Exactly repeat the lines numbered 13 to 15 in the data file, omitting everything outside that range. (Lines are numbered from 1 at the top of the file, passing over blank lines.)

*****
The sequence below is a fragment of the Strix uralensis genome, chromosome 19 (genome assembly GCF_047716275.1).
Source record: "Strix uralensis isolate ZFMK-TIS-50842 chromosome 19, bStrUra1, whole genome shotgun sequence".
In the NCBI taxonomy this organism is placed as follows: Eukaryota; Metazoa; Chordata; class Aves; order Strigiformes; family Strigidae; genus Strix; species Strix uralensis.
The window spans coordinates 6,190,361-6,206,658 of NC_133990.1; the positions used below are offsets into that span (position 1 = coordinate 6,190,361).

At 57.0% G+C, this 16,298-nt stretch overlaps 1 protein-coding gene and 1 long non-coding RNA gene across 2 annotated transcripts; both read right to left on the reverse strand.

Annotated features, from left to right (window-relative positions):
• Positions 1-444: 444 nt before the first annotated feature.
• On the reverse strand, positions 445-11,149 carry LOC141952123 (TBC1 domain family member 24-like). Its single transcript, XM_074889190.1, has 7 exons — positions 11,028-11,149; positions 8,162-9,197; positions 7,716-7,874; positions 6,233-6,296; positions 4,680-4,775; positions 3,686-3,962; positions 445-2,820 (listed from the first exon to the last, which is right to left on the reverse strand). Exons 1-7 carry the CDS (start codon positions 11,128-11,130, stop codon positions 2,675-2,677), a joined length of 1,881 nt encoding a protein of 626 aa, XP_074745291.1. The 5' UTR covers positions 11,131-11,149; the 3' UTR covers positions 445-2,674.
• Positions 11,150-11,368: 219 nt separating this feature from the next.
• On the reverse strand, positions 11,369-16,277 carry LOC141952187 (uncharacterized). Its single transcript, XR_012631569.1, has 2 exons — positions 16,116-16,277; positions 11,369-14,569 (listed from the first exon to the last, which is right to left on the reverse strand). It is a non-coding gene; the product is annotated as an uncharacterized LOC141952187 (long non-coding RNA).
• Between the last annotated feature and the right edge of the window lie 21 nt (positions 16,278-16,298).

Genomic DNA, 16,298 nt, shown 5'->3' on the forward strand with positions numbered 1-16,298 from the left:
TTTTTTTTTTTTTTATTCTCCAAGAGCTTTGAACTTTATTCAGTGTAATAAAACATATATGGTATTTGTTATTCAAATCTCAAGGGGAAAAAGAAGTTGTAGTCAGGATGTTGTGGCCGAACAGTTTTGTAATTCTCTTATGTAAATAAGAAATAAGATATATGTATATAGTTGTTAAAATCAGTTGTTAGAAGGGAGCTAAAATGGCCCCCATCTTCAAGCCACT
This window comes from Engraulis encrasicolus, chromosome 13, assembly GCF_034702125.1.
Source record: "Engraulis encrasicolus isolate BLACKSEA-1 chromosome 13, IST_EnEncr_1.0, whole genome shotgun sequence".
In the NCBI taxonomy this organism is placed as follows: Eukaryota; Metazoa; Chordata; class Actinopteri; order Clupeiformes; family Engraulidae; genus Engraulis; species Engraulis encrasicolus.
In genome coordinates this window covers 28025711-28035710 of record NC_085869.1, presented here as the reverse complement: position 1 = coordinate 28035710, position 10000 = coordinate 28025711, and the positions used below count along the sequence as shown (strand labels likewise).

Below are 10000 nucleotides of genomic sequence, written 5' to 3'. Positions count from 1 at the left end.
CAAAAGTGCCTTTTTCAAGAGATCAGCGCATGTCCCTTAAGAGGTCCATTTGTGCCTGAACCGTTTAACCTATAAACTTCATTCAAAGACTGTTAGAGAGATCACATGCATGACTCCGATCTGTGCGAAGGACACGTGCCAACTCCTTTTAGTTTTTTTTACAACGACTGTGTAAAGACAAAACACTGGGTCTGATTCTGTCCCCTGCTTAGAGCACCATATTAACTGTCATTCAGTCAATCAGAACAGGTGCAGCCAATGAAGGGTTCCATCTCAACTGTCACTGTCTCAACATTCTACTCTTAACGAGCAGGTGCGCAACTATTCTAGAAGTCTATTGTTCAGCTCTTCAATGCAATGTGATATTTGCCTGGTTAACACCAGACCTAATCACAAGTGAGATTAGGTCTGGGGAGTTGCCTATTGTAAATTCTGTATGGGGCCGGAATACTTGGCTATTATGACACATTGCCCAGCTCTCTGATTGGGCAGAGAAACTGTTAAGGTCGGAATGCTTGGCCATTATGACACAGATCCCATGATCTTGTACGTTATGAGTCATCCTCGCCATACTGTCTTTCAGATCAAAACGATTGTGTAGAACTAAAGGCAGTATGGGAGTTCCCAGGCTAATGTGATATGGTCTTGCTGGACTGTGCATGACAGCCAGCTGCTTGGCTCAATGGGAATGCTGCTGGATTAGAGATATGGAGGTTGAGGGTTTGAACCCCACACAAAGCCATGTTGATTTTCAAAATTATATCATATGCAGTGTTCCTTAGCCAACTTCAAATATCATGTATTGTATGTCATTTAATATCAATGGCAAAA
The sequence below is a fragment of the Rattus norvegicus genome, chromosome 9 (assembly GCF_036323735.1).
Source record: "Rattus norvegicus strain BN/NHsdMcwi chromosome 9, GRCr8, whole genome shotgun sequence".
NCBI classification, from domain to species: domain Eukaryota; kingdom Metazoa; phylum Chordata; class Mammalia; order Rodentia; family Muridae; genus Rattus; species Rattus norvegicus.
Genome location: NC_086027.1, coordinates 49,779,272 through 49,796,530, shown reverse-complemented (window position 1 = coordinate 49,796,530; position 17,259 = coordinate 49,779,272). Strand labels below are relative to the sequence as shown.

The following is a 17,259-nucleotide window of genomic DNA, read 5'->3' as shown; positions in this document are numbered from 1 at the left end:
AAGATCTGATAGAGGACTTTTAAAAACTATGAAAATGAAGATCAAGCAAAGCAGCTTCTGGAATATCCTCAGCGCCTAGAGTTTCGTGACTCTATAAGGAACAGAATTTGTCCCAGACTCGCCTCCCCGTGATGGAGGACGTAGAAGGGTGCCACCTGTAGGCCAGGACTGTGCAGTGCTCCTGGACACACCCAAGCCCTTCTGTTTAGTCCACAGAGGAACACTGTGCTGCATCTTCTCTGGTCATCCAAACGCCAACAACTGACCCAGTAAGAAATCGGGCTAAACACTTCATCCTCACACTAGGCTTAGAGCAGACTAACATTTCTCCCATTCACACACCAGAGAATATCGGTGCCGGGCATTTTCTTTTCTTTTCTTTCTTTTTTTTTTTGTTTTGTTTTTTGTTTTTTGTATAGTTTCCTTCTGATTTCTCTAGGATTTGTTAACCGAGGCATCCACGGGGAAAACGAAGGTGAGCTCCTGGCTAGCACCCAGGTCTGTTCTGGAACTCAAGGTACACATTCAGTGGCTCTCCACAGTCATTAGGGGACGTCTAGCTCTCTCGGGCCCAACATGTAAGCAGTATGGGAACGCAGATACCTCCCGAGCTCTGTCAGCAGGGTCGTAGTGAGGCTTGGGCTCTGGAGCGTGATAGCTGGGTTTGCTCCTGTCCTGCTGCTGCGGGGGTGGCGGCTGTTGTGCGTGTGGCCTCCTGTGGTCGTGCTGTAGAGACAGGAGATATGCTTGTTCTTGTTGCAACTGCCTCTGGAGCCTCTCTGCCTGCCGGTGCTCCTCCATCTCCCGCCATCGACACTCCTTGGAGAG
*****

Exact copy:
TTTTTTTTTTTTTTATTCTCCAAGAGCTTTGAACTTTATTCAGTGTAATAAAACATATATGGTATTTGTTATTCAAATCTCAAGGGGAAAAAGAAGTTGTAGTCAGGATGTTGTGGCCGAACAGTTTTGTAATTCTCTTATGTAAATAAGAAATAAGATATATGTATATAGTTGTTAAAATCAGTTGTTAGAAGGGAGCTAAAATGGCCCCCATCTTCAAGCCACT
This window comes from Engraulis encrasicolus, chromosome 13, assembly GCF_034702125.1.
Source record: "Engraulis encrasicolus isolate BLACKSEA-1 chromosome 13, IST_EnEncr_1.0, whole genome shotgun sequence".